Sahail Ashraf posted on 4 January 2018
It’s not easy being part of a digital agency. A lot of the hard work is in the sales presentation as you reach out to possible new clients. And it’s kind of different for digital agencies too because a presentation to gain new business relies on a lot more than just numbers.
Sure, data and numbers are important, because they prove ROI potential. But digital agencies are unique in that a lot of the work they do can be tailored to the needs of the client.
There is no one-size-fits-all here, and it’s up to you and your sales presentation to convey the bespoke nature of what you can achieve for clients.
This is so true with digital agencies and the clients they are trying to woo. Compared to other industries, preparing a presentation to clients as a digital agency means that the research needs to be incredibly rigorous before you start the pitch. This is because, on the whole, your prospects will be in a different place in their marketing journey when compared to each other.
The differences can be huge. If it’s a prospect that doesn’t have any real social media presence, they probably won’t know the basics of social media and how it works. So the data that you intend to present as part of the sales pitch could be way out of their experience. This will not help your cause.
At the same time, more experienced prospects may need a deeper view. You can talk deep metrics with these guys where you couldn’t talk about engagement with the first prospect.
This all needs to be carefully worked through. Your team need to know where the prospect is coming from because only then can you claim to be able to provide a bespoke digital marketing package.
This is something fundamental to all sales presentations but is perhaps even more relevant to those delivered by creatives. It is so easy to fall into the trap of delivering a presentation that talks all about the agency and how amazing it is. This is agency centered and will not bring you worthwhile results.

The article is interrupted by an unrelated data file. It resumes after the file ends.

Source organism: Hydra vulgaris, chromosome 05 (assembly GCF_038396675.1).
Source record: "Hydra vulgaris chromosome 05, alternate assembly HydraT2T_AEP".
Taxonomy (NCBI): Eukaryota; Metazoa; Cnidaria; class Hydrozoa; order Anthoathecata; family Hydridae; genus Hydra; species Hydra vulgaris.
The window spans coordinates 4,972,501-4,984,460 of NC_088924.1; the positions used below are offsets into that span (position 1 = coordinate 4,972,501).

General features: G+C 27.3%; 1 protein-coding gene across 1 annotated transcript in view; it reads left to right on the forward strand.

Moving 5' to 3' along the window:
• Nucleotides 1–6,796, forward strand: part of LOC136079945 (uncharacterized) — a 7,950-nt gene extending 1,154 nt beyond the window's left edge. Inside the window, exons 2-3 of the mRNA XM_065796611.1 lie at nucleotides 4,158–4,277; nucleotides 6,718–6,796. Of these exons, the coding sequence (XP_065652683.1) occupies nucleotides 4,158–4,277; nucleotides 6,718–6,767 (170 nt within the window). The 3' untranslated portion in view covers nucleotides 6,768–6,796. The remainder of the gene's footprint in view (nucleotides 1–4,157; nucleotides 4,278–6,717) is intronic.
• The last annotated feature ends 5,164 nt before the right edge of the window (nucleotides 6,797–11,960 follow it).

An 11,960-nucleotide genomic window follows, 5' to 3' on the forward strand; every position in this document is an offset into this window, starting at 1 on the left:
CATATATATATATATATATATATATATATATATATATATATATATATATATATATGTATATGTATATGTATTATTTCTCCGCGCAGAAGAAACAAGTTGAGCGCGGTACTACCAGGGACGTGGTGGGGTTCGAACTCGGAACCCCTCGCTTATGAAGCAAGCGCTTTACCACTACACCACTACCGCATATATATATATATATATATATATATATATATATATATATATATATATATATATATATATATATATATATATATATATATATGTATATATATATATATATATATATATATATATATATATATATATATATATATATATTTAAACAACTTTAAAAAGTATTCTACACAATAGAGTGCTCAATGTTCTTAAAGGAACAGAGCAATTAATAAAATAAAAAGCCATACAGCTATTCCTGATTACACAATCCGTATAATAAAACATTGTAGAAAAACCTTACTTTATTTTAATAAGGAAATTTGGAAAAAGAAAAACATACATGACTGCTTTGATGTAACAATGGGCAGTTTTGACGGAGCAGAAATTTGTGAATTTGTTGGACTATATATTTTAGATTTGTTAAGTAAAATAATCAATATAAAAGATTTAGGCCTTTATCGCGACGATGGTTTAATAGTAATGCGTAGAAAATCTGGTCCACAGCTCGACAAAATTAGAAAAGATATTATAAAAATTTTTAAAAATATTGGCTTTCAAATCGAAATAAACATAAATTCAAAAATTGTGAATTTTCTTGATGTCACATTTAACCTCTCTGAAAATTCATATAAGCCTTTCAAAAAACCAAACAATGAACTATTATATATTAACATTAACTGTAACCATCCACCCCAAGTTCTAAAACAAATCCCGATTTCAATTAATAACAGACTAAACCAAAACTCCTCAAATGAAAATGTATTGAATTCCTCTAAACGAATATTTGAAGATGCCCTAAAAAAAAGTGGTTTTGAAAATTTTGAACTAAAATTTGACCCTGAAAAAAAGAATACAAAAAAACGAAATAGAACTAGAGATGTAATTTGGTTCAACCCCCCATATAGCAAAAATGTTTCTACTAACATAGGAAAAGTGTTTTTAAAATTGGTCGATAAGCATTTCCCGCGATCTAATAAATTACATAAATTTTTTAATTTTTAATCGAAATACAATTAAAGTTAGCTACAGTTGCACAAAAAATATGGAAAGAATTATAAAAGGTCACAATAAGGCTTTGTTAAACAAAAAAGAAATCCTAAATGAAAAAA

Your presentation should focus on the results you bring, but also how they are relevant to the prospect. By all means, discuss creatives, engagement and reach, but set this into a context where your prospect knows how all of that is relevant to them.
If you have carried out research, you will know what the pain points are for the prospect. By showing them solutions that speak directly to their needs, you are communicating more authentically. The beauty of digital agency work is that there are always a ton of factors for success. This allows you to pitch directly to what the client is all about.
To give an example, imagine that the prospect is a medium sized business, and they want to convert social traffic into leads. This requires a very distinct strategy, involving work on the content developed and the optimisation of landing pages so that they do a very specific job. If that same client just wanted more social engagement, the content and the strategy overall would be significantly different.
If you are presenting and you find yourself waxing lyrical about how amazing your agency is, focus on what you can do for the client and you’ll see them become a lot more interested in what you have to say.